Home > About draliman > Sharing My World Week 16

Sharing My World Week 16

It’s Share Your World time again. That seems to have come around pretty quickly! I don’t know where the week has gone. Share Your World is hosted by Cee in which she poses questions about ourselves.


How many places have you lived? You can share the number of physical residences and/or the number of cities.
I was thinking that I’ve lived in loads of places, but on reading some other people’s answers, I really haven’t in comparison, and it was mostly moving around while at university, because that’s what students have to do!

  • Carnon Downs, Cornwall, UK until age 5 (I don’t remember much about this place)
  • Truro, Cornwall, UK until age 18
  • Here begin the “University Years” – Guildford, Surrey, UK
    • University accommodation (first year)
    • Guildford town (second year)
    • Stuttgart, Germany (third year – unleashed loose in the world!)
    • University accommodation (final year)
    • Guildford town (the PhD years)
    • Welwyn Garden City, Hertfordshire, UK (post-doc year one)
    • Liss, Hampshire, UK (post-doc year two) (end of the “University Years”)
  • Cork, County Cork, Ireland (three years)
  • Cobh, County Cork, Ireland (one year)
  • Truro, Cornwall, UK (three years)
  • Elsewhere in Truro, Cornwall, UK (two years)
  • Redruth, Cornwall, UK (five and a half years)
  • Grampound Road, Cornwall, UK (two months so far)

One of the places I lived in at university accommodation was floor three in Bourne House. Sometimes when the phone in the kitchen rang we would all sing “Bourne Three” (“Born Free”). Ha ha ha.

What type of music relaxes you the most?
That depends on my mood. Something like Enya would do the trick. Anything except classical. Classical music winds me up big time. It makes me feel like I’m in a lift (elevator) or a restaurant. I keep expecting the doors to ding open on the sports equipment floor, or someone to come over and ask me if my food is to my liking.

If you could instantly become fluent in another language, what would that language be and why?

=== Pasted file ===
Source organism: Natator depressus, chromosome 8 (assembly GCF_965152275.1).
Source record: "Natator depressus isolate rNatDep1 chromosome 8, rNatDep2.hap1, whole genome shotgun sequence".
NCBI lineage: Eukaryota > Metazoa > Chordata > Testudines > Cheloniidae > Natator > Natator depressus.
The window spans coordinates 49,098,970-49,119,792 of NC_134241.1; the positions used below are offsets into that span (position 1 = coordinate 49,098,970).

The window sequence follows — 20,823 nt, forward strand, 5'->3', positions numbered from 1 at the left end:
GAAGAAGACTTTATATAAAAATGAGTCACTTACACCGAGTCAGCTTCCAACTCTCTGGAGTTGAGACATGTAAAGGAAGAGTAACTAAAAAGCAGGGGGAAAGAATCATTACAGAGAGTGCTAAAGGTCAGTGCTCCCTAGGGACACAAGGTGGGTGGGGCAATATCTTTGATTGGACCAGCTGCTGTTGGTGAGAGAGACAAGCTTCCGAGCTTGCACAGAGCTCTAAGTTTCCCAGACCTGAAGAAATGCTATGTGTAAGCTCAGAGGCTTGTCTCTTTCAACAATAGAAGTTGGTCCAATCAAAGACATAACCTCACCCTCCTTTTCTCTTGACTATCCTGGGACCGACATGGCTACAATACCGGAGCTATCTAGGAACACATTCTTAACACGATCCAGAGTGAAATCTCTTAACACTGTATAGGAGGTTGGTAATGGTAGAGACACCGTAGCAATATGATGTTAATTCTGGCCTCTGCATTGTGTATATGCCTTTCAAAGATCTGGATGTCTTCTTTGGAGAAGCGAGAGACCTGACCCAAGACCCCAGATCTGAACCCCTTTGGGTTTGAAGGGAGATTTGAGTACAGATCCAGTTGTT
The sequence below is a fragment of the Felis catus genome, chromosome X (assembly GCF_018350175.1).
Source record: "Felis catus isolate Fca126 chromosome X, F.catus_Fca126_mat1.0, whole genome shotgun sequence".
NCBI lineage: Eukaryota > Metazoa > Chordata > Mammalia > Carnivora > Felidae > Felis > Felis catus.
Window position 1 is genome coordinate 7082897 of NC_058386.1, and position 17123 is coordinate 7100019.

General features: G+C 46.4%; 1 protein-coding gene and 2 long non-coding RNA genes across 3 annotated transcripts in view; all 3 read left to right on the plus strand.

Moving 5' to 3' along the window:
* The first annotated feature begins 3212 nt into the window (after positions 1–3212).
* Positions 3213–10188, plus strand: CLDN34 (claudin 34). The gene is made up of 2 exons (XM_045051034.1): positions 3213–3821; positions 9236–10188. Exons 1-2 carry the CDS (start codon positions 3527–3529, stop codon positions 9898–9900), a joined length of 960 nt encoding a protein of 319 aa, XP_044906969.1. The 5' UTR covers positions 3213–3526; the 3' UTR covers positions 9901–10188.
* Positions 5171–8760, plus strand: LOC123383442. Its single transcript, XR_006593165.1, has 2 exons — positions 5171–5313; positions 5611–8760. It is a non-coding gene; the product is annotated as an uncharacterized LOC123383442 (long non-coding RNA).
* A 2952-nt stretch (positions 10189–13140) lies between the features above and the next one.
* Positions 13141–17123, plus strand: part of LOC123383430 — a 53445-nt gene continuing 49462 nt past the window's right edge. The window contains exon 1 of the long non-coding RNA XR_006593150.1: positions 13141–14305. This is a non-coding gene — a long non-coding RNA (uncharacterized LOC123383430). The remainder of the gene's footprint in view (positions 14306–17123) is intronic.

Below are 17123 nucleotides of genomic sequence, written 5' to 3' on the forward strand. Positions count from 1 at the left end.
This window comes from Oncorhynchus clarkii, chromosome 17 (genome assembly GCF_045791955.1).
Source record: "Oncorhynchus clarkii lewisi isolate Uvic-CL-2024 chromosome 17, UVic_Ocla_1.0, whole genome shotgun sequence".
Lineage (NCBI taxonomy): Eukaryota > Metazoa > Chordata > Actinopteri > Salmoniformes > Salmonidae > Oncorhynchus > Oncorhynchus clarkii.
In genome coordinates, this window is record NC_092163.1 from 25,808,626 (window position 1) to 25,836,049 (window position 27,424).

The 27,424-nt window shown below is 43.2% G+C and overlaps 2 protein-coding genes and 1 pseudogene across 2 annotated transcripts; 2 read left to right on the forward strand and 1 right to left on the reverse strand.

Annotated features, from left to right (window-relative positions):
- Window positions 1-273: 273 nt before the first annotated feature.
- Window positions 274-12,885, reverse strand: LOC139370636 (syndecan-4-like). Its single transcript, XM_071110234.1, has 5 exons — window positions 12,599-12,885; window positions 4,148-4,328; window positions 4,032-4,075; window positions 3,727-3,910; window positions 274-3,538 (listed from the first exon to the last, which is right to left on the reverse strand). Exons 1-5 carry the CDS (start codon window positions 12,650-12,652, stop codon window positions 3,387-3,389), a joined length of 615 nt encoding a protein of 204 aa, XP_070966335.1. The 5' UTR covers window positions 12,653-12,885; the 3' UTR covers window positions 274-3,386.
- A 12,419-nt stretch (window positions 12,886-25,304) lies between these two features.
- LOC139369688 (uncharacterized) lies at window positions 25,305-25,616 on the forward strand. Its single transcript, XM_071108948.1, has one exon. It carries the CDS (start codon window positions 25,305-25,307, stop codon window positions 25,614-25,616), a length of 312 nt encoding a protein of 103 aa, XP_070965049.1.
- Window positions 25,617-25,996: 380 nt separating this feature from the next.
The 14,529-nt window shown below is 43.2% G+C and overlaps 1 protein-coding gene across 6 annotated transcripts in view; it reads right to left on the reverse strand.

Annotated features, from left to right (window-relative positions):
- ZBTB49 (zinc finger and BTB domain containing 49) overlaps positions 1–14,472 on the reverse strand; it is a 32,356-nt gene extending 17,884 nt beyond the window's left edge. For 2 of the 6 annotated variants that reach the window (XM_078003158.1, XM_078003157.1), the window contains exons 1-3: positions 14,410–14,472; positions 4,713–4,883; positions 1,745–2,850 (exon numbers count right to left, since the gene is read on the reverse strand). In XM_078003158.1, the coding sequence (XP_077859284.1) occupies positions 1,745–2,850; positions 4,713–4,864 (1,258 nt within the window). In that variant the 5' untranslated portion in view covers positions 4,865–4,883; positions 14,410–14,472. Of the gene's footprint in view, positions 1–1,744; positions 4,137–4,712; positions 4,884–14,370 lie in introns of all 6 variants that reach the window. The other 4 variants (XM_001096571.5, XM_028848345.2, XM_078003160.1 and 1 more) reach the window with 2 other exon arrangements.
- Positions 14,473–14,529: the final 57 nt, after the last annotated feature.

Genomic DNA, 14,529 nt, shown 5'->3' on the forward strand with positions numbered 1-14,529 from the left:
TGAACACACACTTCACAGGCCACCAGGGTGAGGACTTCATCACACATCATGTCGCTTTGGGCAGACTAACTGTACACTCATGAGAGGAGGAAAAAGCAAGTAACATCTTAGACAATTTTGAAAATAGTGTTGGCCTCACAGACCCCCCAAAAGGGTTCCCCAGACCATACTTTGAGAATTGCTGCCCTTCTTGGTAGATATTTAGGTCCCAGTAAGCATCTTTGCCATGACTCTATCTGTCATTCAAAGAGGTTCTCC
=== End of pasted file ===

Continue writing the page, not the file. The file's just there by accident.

Didn’t I already more or less answer this one, and went for Klingon? I’ll choose something else, then. I’ll go for “American”. That way I won’t have to keep looking stuff up. Especially food. I spent years thinking “zucchini” was some sort of exotic meal, when in reality it’s just aΒ courgette. What the hell is “falafel” or this “bear claw” thing people on US dramas keep eating? It would be nice to have this information at my fingertips!

If you could fly or breathe under water what would you prefer?
I would prefer to fly! As Abba said in the song “Eagle”:

“And I dream I’m an eagle
And I dream I can spread my wings
Flying high, high, I’m a bird in the sky
I’m an eagle that rides on the breeze
High, high, what a feeling to fly
Over mountains and forests and seas
And to go anywhere that I please”

That’s all for this week! Bonus question? What bonus question?

  1. April 27, 2014 at 7:13 am

    Awesome answers! Just bought myself a falafel wrap of some kind today which I’ll have for lunch tomorrow. A falafel is a deep fried meat ball or patty of sorts made from ground chickpeas or fava beans or sometimes a combination of both, while a bear claw is an oval or rectangular shaped pastry with cuts along one side that makes it look like bear claws and usually I’ve seen it filled with apple or cream filling.

    Yup, if Velvet had 3 bear claws and you gave her one more, what does she have? Diabetes πŸ™‚

    I’ve yet to post mine up but maybe I’ll wait till tomorrow. I’ve been on a posting spree of late and need to catch up on my novel writing instead πŸ™‚


    • April 27, 2014 at 7:17 am

      Thanks for educating me! Those bear claw thingies sound delicious. I expect in big cities in the UK you can buy food like this, but in Cornwall it’s pretty much doughnuts and pasties πŸ™‚


      • April 27, 2014 at 7:19 am

        Hmm…I can still smell diabetes πŸ˜€

        The latest craze here are cronuts and the bakery closest to me sells them though I’ve yet to try them out. They also have those bear claws πŸ™‚


        • April 27, 2014 at 7:42 am

          It’s a good job I don’t have easy access to these delicacies!
          I’ve heard of cronuts and I read a couple of days ago the new thing is wonuts – a waffle/doughnut hybrid!


          • April 27, 2014 at 8:25 am

            Waffle/Doughnut sounds like a wonderful combination! If they have a gluten free version, I’m all for it πŸ™‚

            Not yet gluten-free though but looking into it after reading “Grain Brain” by David Perlmutter, M.D.


            • April 27, 2014 at 8:28 am

              I’m sure there are a lot of things I “shouldn’t” be eating, but there’s so much conflicting advice, and so much of the stuff I “shouldn’t” eat is my favourite stuff, I’ve decided to just eat what I want πŸ™‚


  2. April 27, 2014 at 7:23 am

    I was going to tell you what bear claws and falafel were but I see you know now. But I get lost with some of the British words.


    • April 27, 2014 at 7:48 am

      The toughest words are those which have slightly different meanings in US-en and GB-en, like “pavement”, and “jelly”. Fortunately with so many US books and TV programmes I know what American-only words like “sidewalk”, “candy” and “elevator” mean! Some American words, like “lobby” (as in hotel foyer) are even being adopted in the UK.


      • April 27, 2014 at 8:20 am

        Same here watching movies like Bridget Jone Diary has helped me. Like crude meaning jelly or jam here. The thing that got me when I started blogging was the spelling of some words.


  3. NotAPunkRocker
    April 27, 2014 at 7:47 am